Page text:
This taste of freedom was something that she wanted others to experience.   So, instead of staying there in the North where it was safe, she made it her mission to rescue her family and others who were still living in slavery.  She earned the nickname “Moses” for leading others to freedom.

Harriet made history as the first woman to lead an armed expedition in the war, guiding the Combahee River Raid which liberated more than 700 slaves in South Carolina.   She was named one of the most famous civilians in American History before the Civil War, third only to Betsy Ross and Paul Revere. Today, she continues to be an inspiration to generations of Americans who are still struggling for civil rights.

I freed a thousand slaves I could have freed a thousand more if only they knew they were slaves.

I would fight for my liberty so long as my strength lasted, and if the time came for me to go, the Lord would let them take me.

I had crossed the line. I was free; but there was no one to welcome me to the land of freedom. I was a stranger in a strange land.

I had reasoned this out in my mind, there was one of two things I had a right to, liberty or death; if I could not have one, I would have the other.

I grew up like a neglected weed – ignorant of liberty, having no experience of it.

I said to de Lord, ‘I’m goin’ to hold steady on to you, an’ I know you’ll see me through.’

Twasn’t me, ’twas the Lord! I always told Him, ‘I trust to you. I don’t know where to go or what to do, but I expect You to lead me,’ an’ He always did.

 

Sources:  Biography; Brainy Quote

Bessie Coleman

Bessie Coleman was one of 13 children to Susan and George Coleman, sharecroppers.  The family lived in a one-room cabin in Atlanta, Texas.  When she was two years old, Bessie’s father left the family in search of better opportunities in Oklahoma.  Bessie’s mother did her best to support the family until the children were old enough to contribute.  When Bessie’s older brothers went to work, she took care of her two younger sisters.  She became the family leader, reading to her sisters and mother at night.  Bessie promised her mother that she was going to “amount to something.”

Bessie began attending school when she was six and had to walk four miles every day to her segregated one-room school.  There she loved to read and had the distinction as an outstanding Math student.  The school closed whenever the students were needed in the fields to help their families harvest cotton.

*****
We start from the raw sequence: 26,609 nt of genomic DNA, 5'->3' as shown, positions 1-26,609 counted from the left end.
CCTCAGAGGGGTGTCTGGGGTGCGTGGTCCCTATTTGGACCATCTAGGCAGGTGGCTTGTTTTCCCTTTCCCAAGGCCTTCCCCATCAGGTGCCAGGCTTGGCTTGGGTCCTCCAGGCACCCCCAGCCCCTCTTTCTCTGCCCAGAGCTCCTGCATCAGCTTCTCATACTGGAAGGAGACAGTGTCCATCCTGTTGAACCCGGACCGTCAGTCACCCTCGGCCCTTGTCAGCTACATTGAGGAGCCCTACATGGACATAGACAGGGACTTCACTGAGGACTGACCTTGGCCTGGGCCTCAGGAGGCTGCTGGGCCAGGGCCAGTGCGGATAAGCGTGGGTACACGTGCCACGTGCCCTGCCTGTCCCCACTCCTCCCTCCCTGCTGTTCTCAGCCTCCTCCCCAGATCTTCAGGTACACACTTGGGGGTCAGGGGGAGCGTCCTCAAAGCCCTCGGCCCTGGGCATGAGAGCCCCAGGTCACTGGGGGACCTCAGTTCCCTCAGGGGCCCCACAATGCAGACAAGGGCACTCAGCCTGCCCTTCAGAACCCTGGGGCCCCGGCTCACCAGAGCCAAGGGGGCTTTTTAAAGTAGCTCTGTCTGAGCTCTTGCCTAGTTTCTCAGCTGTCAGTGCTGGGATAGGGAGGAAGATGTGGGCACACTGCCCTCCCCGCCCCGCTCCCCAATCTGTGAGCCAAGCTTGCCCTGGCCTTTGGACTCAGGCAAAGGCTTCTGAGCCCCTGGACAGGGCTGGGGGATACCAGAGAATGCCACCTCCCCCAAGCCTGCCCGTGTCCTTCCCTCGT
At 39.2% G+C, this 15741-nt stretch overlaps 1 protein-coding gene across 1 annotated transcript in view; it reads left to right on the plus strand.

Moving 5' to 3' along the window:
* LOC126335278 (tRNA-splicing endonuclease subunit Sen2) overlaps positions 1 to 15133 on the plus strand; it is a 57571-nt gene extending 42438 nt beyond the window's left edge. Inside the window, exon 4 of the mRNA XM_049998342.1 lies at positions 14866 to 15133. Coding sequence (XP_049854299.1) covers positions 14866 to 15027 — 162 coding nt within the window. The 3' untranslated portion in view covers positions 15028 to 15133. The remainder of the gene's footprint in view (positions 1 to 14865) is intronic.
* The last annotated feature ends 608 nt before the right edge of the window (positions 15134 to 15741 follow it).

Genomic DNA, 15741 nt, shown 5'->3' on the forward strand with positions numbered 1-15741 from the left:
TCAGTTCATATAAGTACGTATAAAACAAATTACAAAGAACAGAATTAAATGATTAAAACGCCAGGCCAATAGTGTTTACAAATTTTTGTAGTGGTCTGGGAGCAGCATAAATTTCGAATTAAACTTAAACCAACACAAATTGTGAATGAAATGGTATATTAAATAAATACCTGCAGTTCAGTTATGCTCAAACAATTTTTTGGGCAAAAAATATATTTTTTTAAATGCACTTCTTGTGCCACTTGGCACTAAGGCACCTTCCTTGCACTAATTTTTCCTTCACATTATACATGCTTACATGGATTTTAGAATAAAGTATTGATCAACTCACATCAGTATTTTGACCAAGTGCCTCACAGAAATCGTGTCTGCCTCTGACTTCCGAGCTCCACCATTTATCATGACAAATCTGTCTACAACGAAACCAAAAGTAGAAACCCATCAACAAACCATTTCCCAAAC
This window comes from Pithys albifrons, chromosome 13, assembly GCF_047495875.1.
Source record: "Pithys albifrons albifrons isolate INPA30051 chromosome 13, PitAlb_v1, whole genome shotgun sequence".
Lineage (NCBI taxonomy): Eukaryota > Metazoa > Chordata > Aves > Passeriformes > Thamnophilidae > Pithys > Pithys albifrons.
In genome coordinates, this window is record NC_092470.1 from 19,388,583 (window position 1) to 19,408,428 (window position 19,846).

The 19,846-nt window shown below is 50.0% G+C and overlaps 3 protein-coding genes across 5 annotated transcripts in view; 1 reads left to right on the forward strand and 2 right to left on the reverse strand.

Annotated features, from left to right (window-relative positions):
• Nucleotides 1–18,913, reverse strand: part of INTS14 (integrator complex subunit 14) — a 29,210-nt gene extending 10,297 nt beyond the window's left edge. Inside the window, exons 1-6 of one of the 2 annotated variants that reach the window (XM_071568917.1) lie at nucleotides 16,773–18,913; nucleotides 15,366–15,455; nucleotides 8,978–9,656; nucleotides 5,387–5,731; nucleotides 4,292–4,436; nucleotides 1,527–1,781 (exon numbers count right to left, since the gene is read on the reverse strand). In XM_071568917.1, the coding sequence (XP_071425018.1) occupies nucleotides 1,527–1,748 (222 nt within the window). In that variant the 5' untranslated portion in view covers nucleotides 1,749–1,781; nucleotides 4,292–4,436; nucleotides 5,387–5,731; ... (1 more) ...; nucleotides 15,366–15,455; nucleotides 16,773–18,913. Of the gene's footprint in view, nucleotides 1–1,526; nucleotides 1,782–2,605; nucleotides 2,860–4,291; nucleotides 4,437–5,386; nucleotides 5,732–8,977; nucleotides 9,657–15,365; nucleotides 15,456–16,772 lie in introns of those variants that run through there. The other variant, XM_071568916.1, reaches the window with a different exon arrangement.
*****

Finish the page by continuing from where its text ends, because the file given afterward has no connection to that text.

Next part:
Bessie attended Langston University, known then as Oklahoma Colored Agricultural and Normal University.  She was able to complete one term before she ran out of money.  She returned home.  At 23 she moved to Chicago where she lived with her brothers.  It was when she was working at the White Sox Barber Shop as a manicurist that her interest in aviation was kindled.  She heard stories about flying during the war from pilots returning home from World War I.  American flight schools did not admit black women and one of the pilots was willing to teach her how to fly.

Determined to earn her pilot license and encouraged by Robert S. Abbott, founder and publisher of the Chicago Defender, Bessie went to France after taking a French language course at Berlitz School in Chicago.  In France, she learned how to fly in a Nieuport Type 82 biplane and on June 15, 1921 she became the first African American and Native American to earn both an aviation pilot’s license and an international license from the Federation Aeronautique Internationale.  For the next two months, Bessie took lessons from a French ace pilot near Paris to polish her skills.  When she returned to the United States she became a media sensation.

She specialized in stunt flying and parachuting.  She earned a living barnstorming and performing aerial tricks.  In 1922 she made her first appearance in an American airshow.  It was an event honoring veterans of an all-black 369th Infantry Regiment of World War I.  She was billed as “the world’s greatest woman flier.”

It was Bessie’s dream to establish a school for young black aviators but she didn’t live to fulfill it.  On April 30, 1926, Bessie was killed in an accident while preparing for an airshow.  She was only 34 years old.